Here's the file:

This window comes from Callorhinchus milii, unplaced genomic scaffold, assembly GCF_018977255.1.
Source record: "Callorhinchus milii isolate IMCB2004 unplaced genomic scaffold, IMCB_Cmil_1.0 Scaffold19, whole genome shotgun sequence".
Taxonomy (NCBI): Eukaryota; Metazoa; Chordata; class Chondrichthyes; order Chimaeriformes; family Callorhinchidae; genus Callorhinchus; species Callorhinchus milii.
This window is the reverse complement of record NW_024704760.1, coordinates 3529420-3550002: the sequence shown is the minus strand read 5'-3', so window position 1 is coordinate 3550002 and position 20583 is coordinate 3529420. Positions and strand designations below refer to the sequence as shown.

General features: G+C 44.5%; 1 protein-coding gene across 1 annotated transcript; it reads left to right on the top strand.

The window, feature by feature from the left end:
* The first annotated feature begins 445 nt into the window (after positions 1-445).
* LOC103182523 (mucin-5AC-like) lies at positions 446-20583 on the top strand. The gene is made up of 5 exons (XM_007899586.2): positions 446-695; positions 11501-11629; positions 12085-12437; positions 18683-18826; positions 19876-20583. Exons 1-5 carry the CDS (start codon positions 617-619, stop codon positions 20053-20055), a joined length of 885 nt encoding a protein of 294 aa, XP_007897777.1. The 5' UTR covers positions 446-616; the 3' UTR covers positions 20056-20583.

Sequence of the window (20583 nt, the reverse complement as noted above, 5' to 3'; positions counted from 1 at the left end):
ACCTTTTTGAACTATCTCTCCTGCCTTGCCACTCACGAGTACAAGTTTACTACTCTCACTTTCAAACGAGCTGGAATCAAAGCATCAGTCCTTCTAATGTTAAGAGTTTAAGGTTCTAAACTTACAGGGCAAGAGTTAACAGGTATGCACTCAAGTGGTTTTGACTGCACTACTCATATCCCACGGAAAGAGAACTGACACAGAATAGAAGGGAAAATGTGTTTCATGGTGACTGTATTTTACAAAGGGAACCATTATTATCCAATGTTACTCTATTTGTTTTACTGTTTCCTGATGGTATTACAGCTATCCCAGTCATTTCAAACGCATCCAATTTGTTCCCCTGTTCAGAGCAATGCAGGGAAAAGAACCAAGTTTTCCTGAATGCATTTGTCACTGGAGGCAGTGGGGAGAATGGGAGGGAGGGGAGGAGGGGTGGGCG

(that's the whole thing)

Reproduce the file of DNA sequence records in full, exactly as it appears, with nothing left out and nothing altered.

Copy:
This window comes from Callorhinchus milii, unplaced genomic scaffold, assembly GCF_018977255.1.
Source record: "Callorhinchus milii isolate IMCB2004 unplaced genomic scaffold, IMCB_Cmil_1.0 Scaffold19, whole genome shotgun sequence".
Taxonomy (NCBI): Eukaryota; Metazoa; Chordata; class Chondrichthyes; order Chimaeriformes; family Callorhinchidae; genus Callorhinchus; species Callorhinchus milii.
This window is the reverse complement of record NW_024704760.1, coordinates 3529420-3550002: the sequence shown is the minus strand read 5'-3', so window position 1 is coordinate 3550002 and position 20583 is coordinate 3529420. Positions and strand designations below refer to the sequence as shown.

General features: G+C 44.5%; 1 protein-coding gene across 1 annotated transcript; it reads left to right on the top strand.

The window, feature by feature from the left end:
* The first annotated feature begins 445 nt into the window (after positions 1-445).
* LOC103182523 (mucin-5AC-like) lies at positions 446-20583 on the top strand. The gene is made up of 5 exons (XM_007899586.2): positions 446-695; positions 11501-11629; positions 12085-12437; positions 18683-18826; positions 19876-20583. Exons 1-5 carry the CDS (start codon positions 617-619, stop codon positions 20053-20055), a joined length of 885 nt encoding a protein of 294 aa, XP_007897777.1. The 5' UTR covers positions 446-616; the 3' UTR covers positions 20056-20583.

Sequence of the window (20583 nt, the reverse complement as noted above, 5' to 3'; positions counted from 1 at the left end):
ACCTTTTTGAACTATCTCTCCTGCCTTGCCACTCACGAGTACAAGTTTACTACTCTCACTTTCAAACGAGCTGGAATCAAAGCATCAGTCCTTCTAATGTTAAGAGTTTAAGGTTCTAAACTTACAGGGCAAGAGTTAACAGGTATGCACTCAAGTGGTTTTGACTGCACTACTCATATCCCACGGAAAGAGAACTGACACAGAATAGAAGGGAAAATGTGTTTCATGGTGACTGTATTTTACAAAGGGAACCATTATTATCCAATGTTACTCTATTTGTTTTACTGTTTCCTGATGGTATTACAGCTATCCCAGTCATTTCAAACGCATCCAATTTGTTCCCCTGTTCAGAGCAATGCAGGGAAAAGAACCAAGTTTTCCTGAATGCATTTGTCACTGGAGGCAGTGGGGAGAATGGGAGGGAGGGGAGGAGGGGTGGGCG